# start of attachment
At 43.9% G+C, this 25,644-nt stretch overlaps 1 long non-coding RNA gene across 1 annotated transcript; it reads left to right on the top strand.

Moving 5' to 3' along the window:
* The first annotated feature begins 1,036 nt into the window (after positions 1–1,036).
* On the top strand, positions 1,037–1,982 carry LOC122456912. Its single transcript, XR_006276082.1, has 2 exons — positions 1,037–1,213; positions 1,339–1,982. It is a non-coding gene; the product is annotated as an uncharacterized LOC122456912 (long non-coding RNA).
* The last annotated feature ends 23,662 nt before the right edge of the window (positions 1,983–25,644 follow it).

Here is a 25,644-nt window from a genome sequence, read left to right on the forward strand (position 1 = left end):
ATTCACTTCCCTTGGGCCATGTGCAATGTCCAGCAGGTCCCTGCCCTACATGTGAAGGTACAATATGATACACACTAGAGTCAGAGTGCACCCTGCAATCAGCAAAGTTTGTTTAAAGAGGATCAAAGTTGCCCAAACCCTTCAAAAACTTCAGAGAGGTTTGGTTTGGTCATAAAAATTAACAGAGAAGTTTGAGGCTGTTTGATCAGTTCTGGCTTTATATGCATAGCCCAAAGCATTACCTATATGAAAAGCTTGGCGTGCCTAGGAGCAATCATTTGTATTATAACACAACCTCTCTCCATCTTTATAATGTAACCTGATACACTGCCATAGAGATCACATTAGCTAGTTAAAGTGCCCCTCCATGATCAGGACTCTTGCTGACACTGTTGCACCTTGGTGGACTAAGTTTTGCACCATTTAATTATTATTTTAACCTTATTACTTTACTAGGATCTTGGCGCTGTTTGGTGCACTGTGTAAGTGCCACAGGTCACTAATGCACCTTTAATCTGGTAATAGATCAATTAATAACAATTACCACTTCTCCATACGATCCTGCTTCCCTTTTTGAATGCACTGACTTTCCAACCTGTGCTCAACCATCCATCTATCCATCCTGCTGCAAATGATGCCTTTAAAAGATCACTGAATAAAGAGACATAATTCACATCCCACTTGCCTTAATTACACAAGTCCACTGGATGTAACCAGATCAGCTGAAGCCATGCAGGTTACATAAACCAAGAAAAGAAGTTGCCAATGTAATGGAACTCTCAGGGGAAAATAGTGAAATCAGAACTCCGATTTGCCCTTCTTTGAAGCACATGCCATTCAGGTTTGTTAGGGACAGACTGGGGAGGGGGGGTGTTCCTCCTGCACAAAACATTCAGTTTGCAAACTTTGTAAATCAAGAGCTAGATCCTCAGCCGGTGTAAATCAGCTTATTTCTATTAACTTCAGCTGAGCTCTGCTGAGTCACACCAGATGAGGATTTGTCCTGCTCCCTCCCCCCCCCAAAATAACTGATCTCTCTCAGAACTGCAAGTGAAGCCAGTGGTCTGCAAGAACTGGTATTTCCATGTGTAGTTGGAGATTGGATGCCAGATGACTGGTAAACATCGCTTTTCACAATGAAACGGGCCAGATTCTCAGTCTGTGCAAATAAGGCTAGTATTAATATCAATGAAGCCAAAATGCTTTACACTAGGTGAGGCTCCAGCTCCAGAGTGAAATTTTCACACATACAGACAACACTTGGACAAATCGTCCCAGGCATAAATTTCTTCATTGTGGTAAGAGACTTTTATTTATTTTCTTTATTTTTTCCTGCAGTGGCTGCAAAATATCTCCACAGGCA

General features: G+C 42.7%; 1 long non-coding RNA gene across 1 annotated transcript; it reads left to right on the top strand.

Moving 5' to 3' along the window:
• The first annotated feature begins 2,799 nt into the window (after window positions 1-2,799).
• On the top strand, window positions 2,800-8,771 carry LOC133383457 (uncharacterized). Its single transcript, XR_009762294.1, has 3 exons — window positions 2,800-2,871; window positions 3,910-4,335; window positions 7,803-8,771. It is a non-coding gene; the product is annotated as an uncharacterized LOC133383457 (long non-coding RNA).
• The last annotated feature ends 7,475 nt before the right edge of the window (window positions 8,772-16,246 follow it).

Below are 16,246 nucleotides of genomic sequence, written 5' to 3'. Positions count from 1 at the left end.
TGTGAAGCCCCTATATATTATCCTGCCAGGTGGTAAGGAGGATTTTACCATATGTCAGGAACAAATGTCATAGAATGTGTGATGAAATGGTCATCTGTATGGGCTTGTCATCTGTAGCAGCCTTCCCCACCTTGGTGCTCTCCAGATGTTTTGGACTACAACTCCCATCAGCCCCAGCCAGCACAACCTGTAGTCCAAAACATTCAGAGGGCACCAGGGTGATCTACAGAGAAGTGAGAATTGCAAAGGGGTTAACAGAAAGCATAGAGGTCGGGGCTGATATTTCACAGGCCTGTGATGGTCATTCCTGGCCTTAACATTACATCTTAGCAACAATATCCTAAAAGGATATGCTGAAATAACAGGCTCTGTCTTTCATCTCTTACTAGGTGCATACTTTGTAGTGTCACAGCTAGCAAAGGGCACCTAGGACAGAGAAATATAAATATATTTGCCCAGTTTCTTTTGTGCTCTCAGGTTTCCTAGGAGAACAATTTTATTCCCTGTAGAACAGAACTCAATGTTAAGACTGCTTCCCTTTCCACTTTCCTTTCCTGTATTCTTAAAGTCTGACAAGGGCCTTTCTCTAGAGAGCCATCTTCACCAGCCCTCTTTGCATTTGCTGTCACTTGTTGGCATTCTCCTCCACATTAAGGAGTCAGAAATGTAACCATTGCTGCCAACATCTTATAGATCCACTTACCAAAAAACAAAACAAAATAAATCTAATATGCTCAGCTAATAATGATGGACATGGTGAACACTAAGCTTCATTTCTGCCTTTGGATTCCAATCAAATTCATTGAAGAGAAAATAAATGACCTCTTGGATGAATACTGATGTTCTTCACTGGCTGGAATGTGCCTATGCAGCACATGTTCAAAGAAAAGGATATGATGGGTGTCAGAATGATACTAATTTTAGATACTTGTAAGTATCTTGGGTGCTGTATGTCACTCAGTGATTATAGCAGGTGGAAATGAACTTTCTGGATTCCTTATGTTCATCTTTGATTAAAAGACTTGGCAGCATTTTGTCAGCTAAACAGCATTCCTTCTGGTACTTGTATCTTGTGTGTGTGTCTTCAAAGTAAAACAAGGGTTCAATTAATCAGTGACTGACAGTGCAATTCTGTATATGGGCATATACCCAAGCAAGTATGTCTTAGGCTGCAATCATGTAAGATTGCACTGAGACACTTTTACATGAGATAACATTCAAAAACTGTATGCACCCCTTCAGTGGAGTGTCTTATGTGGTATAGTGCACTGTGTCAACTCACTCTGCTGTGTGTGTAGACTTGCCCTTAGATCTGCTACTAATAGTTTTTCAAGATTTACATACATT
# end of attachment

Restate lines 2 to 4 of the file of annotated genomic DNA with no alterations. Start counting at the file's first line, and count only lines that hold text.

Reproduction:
Moving 5' to 3' along the window:
* The first annotated feature begins 1,036 nt into the window (after positions 1–1,036).
* On the top strand, positions 1,037–1,982 carry LOC122456912. Its single transcript, XR_006276082.1, has 2 exons — positions 1,037–1,213; positions 1,339–1,982. It is a non-coding gene; the product is annotated as an uncharacterized LOC122456912 (long non-coding RNA).